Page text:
Badges of Fury is a pulsating Hong Kong martial-arts thrill-ride starring the legendary Jet li as a bad-ass cop on a warpath of bloody vengeance!

No wait, sorry scrap that; Badges of Fury is an extravagantly silly Mandarin-speaking (yet inexplicably set in Hong Kong) wire-Fu schlock fest featuring a lazy and deadpan Jet Li as a bemused cop in a trio of inane morons including mainland star Zhang Wen and Taiwanese starlet Shishi Liu. Despite all this I had a blast and laughed till my ribs hurt. Badges of Fury fuses both an old-school narrative and a new style parody to brilliantly but foolishly hilarious results.

The story is rubbish, the pacing pointless and the character motivations and growth utterly ludicrous. Refreshingly, none of this matters one iota as the film constantly irks your funny bone with its shameless, energetic lunacy.

The film makes fun of itself, of the Chinese film industry, of other established films and even its own actors. From Jet Li’s character denouncing piracy of his movie Fearless to a Men in Black ensemble that use the memory device and other utterly pointless but frequently hilarious things I’d be guilty to mention lest you miss out on it yourself.

wen zhang badges2

Zhang Wen is the star here; he and Shishi Liu constantly steal the show with the questionable relationship and power plays as she tries to keep his madness in check while managing her own insecurities. Some of their best scenes come from when they play good cop bad cop to hilarious and wrong results. There is the right amount of deadpan Jet Li, he offers a few background lines that complete the scenes he is in – it is a nice and warm feeling to know the cast had a ball with this film. The supporting cast are all top notch too; from a femme fatale with certain ‘assets’ and an actress under an evil curse, everybody has fun with their roles and it is a pleasure to watch them cause havoc in Hong Kong.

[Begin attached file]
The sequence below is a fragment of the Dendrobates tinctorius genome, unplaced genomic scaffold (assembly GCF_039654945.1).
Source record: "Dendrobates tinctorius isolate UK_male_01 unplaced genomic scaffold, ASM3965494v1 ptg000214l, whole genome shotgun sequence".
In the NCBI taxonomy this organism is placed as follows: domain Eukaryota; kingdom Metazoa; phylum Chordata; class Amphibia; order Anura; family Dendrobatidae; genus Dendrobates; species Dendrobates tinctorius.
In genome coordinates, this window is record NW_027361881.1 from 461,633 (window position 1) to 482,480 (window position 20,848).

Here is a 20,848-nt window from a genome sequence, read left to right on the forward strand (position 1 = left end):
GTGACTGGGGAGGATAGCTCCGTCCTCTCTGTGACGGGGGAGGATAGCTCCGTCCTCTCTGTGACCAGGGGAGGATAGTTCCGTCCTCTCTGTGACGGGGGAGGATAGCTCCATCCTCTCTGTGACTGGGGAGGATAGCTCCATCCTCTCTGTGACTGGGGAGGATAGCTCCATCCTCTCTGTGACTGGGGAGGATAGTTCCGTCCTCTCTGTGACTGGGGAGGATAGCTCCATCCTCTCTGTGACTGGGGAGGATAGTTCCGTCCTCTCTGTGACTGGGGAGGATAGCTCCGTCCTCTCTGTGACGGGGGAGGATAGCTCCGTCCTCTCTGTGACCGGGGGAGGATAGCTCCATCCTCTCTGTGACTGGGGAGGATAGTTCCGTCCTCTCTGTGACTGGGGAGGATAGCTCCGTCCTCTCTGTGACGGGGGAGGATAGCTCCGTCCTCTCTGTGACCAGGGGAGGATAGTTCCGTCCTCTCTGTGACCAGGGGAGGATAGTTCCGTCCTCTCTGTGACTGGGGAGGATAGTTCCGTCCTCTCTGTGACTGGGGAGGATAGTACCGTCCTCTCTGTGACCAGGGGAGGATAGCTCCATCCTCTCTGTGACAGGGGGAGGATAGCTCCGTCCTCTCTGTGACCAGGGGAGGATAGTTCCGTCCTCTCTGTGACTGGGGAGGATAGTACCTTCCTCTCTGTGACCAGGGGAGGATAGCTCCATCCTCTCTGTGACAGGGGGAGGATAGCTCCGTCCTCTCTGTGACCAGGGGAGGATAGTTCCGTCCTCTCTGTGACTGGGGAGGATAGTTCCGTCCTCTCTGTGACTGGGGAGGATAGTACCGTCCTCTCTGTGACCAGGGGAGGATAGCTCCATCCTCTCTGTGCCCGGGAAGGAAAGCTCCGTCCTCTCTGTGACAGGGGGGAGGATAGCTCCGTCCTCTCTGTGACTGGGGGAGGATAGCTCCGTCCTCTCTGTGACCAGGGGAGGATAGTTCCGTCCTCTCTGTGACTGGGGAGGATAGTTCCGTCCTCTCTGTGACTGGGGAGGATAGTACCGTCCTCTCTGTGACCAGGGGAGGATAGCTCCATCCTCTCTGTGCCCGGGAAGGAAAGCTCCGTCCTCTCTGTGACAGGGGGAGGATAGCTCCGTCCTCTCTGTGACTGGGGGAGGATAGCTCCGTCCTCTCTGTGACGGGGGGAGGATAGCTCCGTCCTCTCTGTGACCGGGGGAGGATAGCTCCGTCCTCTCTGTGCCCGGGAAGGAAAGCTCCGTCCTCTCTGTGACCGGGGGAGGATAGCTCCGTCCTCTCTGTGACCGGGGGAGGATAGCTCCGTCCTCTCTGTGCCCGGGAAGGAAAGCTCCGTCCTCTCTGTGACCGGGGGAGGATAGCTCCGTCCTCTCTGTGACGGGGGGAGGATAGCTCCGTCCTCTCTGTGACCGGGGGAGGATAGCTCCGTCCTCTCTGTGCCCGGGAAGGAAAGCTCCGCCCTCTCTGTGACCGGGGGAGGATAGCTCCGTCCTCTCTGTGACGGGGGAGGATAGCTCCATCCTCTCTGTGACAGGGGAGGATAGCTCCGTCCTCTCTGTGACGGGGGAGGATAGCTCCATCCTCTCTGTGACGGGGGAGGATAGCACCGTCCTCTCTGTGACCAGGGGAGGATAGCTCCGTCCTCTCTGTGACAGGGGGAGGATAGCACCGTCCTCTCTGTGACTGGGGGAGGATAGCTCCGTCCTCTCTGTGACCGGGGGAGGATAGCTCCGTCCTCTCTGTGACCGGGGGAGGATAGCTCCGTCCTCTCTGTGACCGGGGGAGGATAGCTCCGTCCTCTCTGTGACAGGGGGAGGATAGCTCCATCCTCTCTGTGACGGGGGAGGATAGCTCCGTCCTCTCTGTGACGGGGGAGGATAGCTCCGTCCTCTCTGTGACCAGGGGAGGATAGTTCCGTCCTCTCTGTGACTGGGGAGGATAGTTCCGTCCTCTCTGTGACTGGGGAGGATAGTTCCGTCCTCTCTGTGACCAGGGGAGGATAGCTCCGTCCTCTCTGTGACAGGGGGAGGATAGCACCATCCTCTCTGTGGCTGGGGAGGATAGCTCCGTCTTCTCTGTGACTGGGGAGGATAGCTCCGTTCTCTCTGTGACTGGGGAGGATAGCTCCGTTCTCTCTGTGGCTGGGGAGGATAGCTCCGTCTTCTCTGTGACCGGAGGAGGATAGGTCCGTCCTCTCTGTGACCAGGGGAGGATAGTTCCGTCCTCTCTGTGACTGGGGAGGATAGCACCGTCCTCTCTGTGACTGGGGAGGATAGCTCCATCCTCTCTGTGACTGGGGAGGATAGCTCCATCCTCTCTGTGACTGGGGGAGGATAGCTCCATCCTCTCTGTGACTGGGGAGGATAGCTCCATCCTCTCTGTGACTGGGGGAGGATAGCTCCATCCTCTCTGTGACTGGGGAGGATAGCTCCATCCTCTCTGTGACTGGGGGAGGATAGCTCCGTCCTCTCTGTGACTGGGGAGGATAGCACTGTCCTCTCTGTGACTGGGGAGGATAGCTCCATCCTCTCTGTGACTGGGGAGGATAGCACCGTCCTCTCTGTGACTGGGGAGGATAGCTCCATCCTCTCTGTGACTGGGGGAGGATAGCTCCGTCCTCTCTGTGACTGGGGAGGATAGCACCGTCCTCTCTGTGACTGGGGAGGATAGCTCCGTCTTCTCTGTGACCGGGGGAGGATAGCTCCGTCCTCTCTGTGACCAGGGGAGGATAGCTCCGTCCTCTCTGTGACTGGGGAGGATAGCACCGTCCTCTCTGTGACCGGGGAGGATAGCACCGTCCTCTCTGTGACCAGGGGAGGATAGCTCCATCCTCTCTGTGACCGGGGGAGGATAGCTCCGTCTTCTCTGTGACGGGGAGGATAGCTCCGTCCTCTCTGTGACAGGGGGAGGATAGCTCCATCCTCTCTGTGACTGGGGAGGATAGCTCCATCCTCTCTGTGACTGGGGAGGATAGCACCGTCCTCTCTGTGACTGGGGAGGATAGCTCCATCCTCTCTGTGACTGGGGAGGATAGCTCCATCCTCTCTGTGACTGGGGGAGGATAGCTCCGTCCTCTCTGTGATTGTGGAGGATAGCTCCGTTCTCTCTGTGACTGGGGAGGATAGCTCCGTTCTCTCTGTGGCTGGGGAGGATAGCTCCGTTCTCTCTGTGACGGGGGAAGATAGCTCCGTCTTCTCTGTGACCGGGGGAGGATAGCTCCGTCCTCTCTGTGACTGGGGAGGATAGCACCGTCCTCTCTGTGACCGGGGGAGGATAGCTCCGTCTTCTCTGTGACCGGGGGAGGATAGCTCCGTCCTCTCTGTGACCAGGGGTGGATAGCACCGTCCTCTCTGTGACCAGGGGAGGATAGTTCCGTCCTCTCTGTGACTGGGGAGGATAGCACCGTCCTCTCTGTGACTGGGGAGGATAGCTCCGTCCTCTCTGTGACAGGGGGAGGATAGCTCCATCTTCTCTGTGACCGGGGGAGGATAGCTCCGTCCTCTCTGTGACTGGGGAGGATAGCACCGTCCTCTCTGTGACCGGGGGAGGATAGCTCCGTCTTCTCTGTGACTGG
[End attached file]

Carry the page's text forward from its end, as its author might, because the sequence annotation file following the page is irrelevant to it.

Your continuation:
The major scenes are wire-Fu and feel staged, there is no tension to the handful of elaborate fights but this is fine as there is enough humor in them to keep them engaging.

There are three caveats’ I have with the film – firstly the fact everyone in Hong Kong speaks mandarin, it is a worrying trend to appease the mainland audience and hope it is not a common thing that detracts from Hong Kong cinema. Secondly, the film is quite uneven, jumping from melodrama, comedy and action in a heartbeat and in some scenes it lets down proceedings and feels confused. Third and certainly not least is the deplorable Looney Tunes-esque sound effects employed during the more slapstick moments. Despite the idiocy on display, there is no justification for these horrible childish noises.

Get past these (which I gladly did) and Badges of Fury is pure fun, and a lovely experience devoid of cynicism, black comedy or heavy meaning. Admittedly you have a knowing contract with the film – you either accept its intended stupidity or reject it outright. Honestly you will have a blast if you sit back and let the dumb wash over you, cathartically brain numbing goodness.

[rating=3] and a half

Kwenton Bellette - follow Kwenton on Twitter here: @Kwenton

Badges of Fury is playing in select cinemas right now across Australia

Mandarin w/ English subtitles

Kwenton Bellette is extremely passionate about Asian film and the resurgence of new waves taking place in Korea, Japan and China in the last 10 years. He joined the global site Twitchfilm in 2009, is the artistic director of the Fantastic Asia Film Festival is Melbourne and currently studies a film masters degree at Melbourne University. He is very excited to raise further awareness of the what he thinks is the most exciting film industry in the world.